We also get a beautiful plah goong, a prawn salad blanketed in minced lemongrass, mint, shallots and kaffir lime leaves and a stir-fry of morning glory and chilies. There is also a gaeng som (sour soup) with more prawns and squares of acacia leaves battered in egg, its rich red color courtesy of polished red chilies hand-picked by the chef, who keeps the discards in a plastic bag by the stairs.

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Krua Sam Hom’s gaeng som

Now, being a Glutton is my thing and all, and I really thought I might end up going home hungry, but that was foolish. After lunch, a stop at what is probably still Bangkok’s most famous ice cream shop, Nuttaporn: mango and coconut were especially recommended. Then, an iced coffee at the corner with the possibility of 12 baht pork noodles on Dinsor Road looming on the horizon and … I was stuffed. Stuffed like an 18-course meal at Eleven Madison Park (where I was convinced they were trying to kill us) stuffed. What can I say? We all have our limits.

Chin’s pomelo salad (for two)

- 5 pomelo segments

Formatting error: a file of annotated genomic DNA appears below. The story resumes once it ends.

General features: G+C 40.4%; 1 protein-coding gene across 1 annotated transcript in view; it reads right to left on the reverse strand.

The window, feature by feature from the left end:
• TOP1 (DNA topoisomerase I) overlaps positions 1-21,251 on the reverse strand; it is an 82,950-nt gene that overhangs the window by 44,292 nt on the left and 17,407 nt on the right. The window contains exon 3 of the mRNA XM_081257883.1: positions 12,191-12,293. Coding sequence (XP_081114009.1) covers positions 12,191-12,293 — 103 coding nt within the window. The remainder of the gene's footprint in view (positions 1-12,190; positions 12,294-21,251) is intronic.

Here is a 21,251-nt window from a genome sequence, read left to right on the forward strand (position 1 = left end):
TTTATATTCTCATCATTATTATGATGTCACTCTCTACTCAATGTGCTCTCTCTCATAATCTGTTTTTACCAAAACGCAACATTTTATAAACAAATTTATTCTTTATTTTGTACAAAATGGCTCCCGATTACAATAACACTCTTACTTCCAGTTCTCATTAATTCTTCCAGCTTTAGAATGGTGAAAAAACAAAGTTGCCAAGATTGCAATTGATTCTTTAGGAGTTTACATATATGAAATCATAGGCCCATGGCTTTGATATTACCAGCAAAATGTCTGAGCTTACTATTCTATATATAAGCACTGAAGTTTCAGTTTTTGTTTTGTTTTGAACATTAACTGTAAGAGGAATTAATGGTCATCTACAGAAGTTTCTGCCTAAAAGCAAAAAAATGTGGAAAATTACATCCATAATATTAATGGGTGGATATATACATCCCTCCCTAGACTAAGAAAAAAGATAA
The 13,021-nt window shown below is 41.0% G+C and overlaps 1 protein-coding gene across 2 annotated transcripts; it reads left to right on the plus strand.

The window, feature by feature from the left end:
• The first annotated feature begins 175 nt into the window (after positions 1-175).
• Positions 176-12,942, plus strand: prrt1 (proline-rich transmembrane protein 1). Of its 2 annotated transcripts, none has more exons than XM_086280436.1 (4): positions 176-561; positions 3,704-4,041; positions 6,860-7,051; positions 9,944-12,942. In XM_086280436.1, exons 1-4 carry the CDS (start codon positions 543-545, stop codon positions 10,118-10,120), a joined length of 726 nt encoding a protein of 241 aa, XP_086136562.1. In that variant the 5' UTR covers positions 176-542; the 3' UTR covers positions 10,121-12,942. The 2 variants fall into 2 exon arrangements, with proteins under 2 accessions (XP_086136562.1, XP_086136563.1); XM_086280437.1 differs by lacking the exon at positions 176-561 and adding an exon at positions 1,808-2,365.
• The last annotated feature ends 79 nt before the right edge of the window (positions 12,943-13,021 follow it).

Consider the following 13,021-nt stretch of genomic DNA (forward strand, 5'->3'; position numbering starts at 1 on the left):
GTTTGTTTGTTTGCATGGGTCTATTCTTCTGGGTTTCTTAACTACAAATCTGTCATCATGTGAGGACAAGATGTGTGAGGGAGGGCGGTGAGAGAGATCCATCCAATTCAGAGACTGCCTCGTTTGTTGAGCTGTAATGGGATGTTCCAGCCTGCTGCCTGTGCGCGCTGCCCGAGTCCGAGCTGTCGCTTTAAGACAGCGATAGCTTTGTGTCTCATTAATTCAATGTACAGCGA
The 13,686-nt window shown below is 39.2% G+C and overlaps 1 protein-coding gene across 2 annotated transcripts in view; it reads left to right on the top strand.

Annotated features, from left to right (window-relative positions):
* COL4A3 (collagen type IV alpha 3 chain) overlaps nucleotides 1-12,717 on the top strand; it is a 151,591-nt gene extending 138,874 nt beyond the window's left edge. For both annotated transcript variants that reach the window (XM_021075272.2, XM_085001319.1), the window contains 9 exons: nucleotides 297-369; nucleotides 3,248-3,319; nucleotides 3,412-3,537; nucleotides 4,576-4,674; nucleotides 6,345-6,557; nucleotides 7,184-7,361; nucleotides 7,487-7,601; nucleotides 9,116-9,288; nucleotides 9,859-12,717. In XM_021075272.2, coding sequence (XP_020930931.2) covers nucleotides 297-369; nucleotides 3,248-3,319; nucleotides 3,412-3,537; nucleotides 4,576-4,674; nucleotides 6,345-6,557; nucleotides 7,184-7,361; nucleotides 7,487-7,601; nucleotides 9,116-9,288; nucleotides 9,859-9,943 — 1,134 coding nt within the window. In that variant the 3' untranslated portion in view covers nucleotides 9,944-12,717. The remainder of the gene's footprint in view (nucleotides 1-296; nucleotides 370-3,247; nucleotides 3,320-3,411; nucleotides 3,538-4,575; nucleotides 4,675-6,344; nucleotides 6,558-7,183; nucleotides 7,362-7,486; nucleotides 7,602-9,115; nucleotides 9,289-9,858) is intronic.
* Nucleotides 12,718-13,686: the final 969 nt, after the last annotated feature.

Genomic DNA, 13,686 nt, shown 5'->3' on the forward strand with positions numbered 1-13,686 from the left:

- 1/2 som kaew (glass oranges from Samut Songkhram)

- 1 Tbs roasted chili paste

- 1 Tbs peanut powder

- 1 Tbs dried coconut

- 3 Tbs palm sugar mixed with tamarind juice

- 1 Tb fish sauce (more to taste)

- 1/2 lime (more to taste)

- 5-6 dried chilies

- 1 Tbs roasted peanuts

- 1 Tbs fried shallots

- 4 cooked shrimp

- 3 fresh bird’s eye chilies

- 3 Tbs lemongrass, minced

- 2 tsp granulated sugar (to taste)

1. Mix roasted chili paste, peanut powder, palm sugar/tamarind juice, fish sauce, lime, fresh chilies, lemongrass and granulated sugar to form dressing.

2. Add citrus segments, squeezing them a bit to add juice to the dressing.

3. Garnish with shrimp, coconut, shallots, dried chilies and whole peanuts.

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Mango and coconut ice creams at Nuttaporn

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Isaan foodie haven

Fish grilled in a salt crust at Jay Dang

Fish grilled in a salt crust at Jay Dang

It’s official: I’m in worry for my second book, which threatens to be stillborn in Singapore. It’s hard for me to point fingers, since it is supposedly all my fault. Remember that time when I thought signing a book contract and handing over control meant I could sit back and let other people do the work? Remember that? That was foolish, me. At least there is my non-existent writing career to fall back on. Silver linings!